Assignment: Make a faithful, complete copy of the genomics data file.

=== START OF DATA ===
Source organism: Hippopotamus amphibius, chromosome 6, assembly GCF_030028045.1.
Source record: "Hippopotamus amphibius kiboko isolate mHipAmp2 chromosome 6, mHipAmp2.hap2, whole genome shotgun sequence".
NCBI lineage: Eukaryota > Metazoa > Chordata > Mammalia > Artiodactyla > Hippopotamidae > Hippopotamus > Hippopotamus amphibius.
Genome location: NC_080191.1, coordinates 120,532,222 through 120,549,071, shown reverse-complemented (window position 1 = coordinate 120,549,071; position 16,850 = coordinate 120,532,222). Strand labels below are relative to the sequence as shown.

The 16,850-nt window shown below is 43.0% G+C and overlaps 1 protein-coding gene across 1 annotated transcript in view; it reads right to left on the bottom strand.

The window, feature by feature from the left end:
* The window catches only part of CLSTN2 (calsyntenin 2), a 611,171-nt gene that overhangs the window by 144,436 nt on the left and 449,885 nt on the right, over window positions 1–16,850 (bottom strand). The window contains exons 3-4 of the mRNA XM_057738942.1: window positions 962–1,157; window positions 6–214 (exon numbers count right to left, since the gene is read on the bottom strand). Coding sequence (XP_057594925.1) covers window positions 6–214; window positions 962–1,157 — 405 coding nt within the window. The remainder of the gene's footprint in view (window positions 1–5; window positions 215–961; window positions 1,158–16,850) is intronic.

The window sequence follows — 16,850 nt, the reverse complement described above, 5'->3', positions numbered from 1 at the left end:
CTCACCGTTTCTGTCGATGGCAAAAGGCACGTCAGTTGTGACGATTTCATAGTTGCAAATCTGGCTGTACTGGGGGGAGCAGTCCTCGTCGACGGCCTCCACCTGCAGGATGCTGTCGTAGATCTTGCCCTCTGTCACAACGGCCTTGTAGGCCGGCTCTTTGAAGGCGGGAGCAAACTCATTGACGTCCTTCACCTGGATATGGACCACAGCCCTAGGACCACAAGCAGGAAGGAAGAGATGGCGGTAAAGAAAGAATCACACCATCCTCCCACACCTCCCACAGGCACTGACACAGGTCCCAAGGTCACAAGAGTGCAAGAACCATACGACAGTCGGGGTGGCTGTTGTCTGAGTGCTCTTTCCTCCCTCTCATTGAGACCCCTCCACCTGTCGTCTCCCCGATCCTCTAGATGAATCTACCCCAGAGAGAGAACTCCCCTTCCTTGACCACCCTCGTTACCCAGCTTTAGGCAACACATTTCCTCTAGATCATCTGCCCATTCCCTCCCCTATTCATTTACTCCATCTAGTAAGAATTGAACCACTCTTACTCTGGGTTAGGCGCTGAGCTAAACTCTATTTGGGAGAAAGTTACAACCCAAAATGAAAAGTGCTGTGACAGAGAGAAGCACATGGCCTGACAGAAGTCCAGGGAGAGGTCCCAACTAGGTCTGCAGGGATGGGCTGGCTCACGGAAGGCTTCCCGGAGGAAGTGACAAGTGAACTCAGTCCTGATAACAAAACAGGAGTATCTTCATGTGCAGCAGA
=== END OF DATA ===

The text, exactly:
Source organism: Hippopotamus amphibius, chromosome 6, assembly GCF_030028045.1.
Source record: "Hippopotamus amphibius kiboko isolate mHipAmp2 chromosome 6, mHipAmp2.hap2, whole genome shotgun sequence".
NCBI lineage: Eukaryota > Metazoa > Chordata > Mammalia > Artiodactyla > Hippopotamidae > Hippopotamus > Hippopotamus amphibius.
Genome location: NC_080191.1, coordinates 120,532,222 through 120,549,071, shown reverse-complemented (window position 1 = coordinate 120,549,071; position 16,850 = coordinate 120,532,222). Strand labels below are relative to the sequence as shown.

The 16,850-nt window shown below is 43.0% G+C and overlaps 1 protein-coding gene across 1 annotated transcript in view; it reads right to left on the bottom strand.

The window, feature by feature from the left end:
* The window catches only part of CLSTN2 (calsyntenin 2), a 611,171-nt gene that overhangs the window by 144,436 nt on the left and 449,885 nt on the right, over window positions 1–16,850 (bottom strand). The window contains exons 3-4 of the mRNA XM_057738942.1: window positions 962–1,157; window positions 6–214 (exon numbers count right to left, since the gene is read on the bottom strand). Coding sequence (XP_057594925.1) covers window positions 6–214; window positions 962–1,157 — 405 coding nt within the window. The remainder of the gene's footprint in view (window positions 1–5; window positions 215–961; window positions 1,158–16,850) is intronic.

The window sequence follows — 16,850 nt, the reverse complement described above, 5'->3', positions numbered from 1 at the left end:
CTCACCGTTTCTGTCGATGGCAAAAGGCACGTCAGTTGTGACGATTTCATAGTTGCAAATCTGGCTGTACTGGGGGGAGCAGTCCTCGTCGACGGCCTCCACCTGCAGGATGCTGTCGTAGATCTTGCCCTCTGTCACAACGGCCTTGTAGGCCGGCTCTTTGAAGGCGGGAGCAAACTCATTGACGTCCTTCACCTGGATATGGACCACAGCCCTAGGACCACAAGCAGGAAGGAAGAGATGGCGGTAAAGAAAGAATCACACCATCCTCCCACACCTCCCACAGGCACTGACACAGGTCCCAAGGTCACAAGAGTGCAAGAACCATACGACAGTCGGGGTGGCTGTTGTCTGAGTGCTCTTTCCTCCCTCTCATTGAGACCCCTCCACCTGTCGTCTCCCCGATCCTCTAGATGAATCTACCCCAGAGAGAGAACTCCCCTTCCTTGACCACCCTCGTTACCCAGCTTTAGGCAACACATTTCCTCTAGATCATCTGCCCATTCCCTCCCCTATTCATTTACTCCATCTAGTAAGAATTGAACCACTCTTACTCTGGGTTAGGCGCTGAGCTAAACTCTATTTGGGAGAAAGTTACAACCCAAAATGAAAAGTGCTGTGACAGAGAGAAGCACATGGCCTGACAGAAGTCCAGGGAGAGGTCCCAACTAGGTCTGCAGGGATGGGCTGGCTCACGGAAGGCTTCCCGGAGGAAGTGACAAGTGAACTCAGTCCTGATAACAAAACAGGAGTATCTTCATGTGCAGCAGA